Eliza Emoline Bell, Independence Girl

This time last week we were celebrating Independence Day in the U.S..  I planned this post for that date but I was having internet problems last week.  Eliza is the ancestor I was working on back on February when my posts got derailed.  She is my paternal 2nd great grandmother.  July is Eliza’s birthday month.  Her death date anniversary was 25 February 1934.  I’ve written about Eliza here with a follow-up to that post here and I published a photo here that I believe might be Eliza if you’d like to refresh your memory about her before going on.  Eliza was born in Roubidoux, Texas County, Missouri in July of 1871.  Her dad, Quincy, was 46 years old and her mom, Elizabeth (Quincy’s second wife) was 26 years old. 

Roubidoux doesn’t exist as an official place anymore but before it became a ghost town, it was located in the Salem Plateau region of the Ozarks at the confluence of the east and west forks of Roubidoux Creek, about 12 miles northwest of Houston, Missouri (the county seat).  

Independence Girl blog post Eliza Emoline Bell

The above map shows the location of Roubidoux, Missouri.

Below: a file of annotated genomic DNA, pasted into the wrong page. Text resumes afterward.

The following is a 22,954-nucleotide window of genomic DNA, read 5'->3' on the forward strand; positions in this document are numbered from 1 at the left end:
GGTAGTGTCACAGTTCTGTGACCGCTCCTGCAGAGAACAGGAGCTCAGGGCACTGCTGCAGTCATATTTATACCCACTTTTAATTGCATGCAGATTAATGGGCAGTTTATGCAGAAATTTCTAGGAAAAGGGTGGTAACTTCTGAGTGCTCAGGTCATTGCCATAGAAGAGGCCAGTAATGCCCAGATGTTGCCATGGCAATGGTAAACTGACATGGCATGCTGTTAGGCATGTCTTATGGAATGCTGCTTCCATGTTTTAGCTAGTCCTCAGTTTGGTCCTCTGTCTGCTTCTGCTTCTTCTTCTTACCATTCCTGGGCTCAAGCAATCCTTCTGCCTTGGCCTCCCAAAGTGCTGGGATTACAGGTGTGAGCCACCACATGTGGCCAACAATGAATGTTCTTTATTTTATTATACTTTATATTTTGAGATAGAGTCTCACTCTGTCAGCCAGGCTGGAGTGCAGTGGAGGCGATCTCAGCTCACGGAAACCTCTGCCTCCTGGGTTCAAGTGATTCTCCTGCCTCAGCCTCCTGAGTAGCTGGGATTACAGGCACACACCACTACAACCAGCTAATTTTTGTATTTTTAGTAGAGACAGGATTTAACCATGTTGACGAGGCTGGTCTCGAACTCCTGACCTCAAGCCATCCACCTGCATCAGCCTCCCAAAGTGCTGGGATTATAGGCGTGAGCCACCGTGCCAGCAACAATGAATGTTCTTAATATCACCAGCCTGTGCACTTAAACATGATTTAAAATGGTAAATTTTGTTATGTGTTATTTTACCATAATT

Their post office was established in 1850 and was in operation until 1953.  The town was named after the creek but the creek was named after Joseph Robidoux, a French explorer.  The township of Roubidoux does still exist and has since 1845 which happens to be the same year that Ashley County was renamed as Texas County, Missouri.  Texas County was the largest county in Missouri and was named after the state of Texas which was the largest state in the Union.  Before Eliza was born her dad fought in the Civil War for the Confederacy.  Most men in Texas County were Confederates and were more concerned with the question of secession than that of slavery since there were very few slave owners in Texas County in the 1860’s.

Eliza married at a very young 16 years old to Samuel Morris WILLIAMS.  I haven’t yet found proof of what happened to Samuel but theories abound from the oft retold family story that he was killed by a train in 1905 to the theory that he abandoned Eliza and their children and ended up marrying another woman.  In any case, Eliza had been single (or widowed) about 3 years when she married John Charles F. SNEARY in 1908.  John was a local widower who had been married twice before he married Eliza.  In 1910, John and Eliza were living at 1300 North Monroe Street in Enid, Garfield County, Oklahoma.  I wanted to give you a map so you could see where they lived but my internet still isn’t up to par so I’ll let you Google that on your own.